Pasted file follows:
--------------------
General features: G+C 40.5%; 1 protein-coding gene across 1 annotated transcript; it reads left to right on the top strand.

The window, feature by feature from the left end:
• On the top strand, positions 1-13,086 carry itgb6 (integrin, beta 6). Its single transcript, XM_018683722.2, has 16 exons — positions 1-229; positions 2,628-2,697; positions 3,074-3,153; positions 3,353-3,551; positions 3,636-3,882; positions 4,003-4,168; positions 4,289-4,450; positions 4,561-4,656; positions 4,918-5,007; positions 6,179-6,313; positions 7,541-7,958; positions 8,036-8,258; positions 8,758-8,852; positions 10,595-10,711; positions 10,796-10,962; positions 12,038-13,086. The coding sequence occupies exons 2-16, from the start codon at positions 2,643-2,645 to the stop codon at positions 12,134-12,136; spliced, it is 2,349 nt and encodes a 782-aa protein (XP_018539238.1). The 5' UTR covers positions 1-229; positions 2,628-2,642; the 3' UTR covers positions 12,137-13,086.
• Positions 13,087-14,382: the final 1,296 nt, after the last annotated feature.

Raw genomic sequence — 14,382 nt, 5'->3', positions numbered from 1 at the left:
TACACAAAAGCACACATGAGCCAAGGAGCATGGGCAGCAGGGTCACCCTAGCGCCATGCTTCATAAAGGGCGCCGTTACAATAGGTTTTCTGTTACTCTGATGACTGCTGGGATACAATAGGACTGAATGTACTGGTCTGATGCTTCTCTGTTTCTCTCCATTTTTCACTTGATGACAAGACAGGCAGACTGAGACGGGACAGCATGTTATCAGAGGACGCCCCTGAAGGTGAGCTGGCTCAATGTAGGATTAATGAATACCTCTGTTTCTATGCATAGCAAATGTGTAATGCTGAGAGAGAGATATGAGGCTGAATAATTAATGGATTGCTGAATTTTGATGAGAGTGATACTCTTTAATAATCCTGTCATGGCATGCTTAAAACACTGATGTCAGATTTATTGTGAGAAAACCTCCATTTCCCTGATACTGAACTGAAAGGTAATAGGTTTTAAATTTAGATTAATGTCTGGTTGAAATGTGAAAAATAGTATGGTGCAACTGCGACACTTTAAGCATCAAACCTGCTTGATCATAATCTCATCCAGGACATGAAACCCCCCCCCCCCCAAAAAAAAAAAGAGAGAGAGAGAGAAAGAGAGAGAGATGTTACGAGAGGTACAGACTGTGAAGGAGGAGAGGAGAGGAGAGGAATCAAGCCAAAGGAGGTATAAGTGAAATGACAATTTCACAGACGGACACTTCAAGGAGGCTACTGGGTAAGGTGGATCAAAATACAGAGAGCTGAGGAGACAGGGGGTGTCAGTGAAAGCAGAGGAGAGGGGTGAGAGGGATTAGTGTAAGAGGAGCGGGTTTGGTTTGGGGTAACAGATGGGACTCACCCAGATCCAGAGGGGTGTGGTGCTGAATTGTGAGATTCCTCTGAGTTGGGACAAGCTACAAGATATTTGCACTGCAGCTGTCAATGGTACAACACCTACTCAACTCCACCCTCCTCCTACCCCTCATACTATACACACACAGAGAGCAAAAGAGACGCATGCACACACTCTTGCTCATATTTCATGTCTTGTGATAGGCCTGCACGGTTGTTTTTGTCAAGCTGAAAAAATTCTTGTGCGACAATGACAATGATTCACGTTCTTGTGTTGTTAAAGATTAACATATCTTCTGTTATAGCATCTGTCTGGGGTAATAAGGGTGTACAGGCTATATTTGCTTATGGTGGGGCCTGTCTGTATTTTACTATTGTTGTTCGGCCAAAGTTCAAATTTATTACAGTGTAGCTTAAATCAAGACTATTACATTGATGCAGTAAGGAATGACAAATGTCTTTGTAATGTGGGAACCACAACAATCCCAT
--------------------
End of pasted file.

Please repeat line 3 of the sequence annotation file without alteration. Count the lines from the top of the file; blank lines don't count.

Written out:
• On the top strand, positions 1-13,086 carry itgb6 (integrin, beta 6). Its single transcript, XM_018683722.2, has 16 exons — positions 1-229; positions 2,628-2,697; positions 3,074-3,153; positions 3,353-3,551; positions 3,636-3,882; positions 4,003-4,168; positions 4,289-4,450; positions 4,561-4,656; positions 4,918-5,007; positions 6,179-6,313; positions 7,541-7,958; positions 8,036-8,258; positions 8,758-8,852; positions 10,595-10,711; positions 10,796-10,962; positions 12,038-13,086. The coding sequence occupies exons 2-16, from the start codon at positions 2,643-2,645 to the stop codon at positions 12,134-12,136; spliced, it is 2,349 nt and encodes a 782-aa protein (XP_018539238.1). The 5' UTR covers positions 1-229; positions 2,628-2,642; the 3' UTR covers positions 12,137-13,086.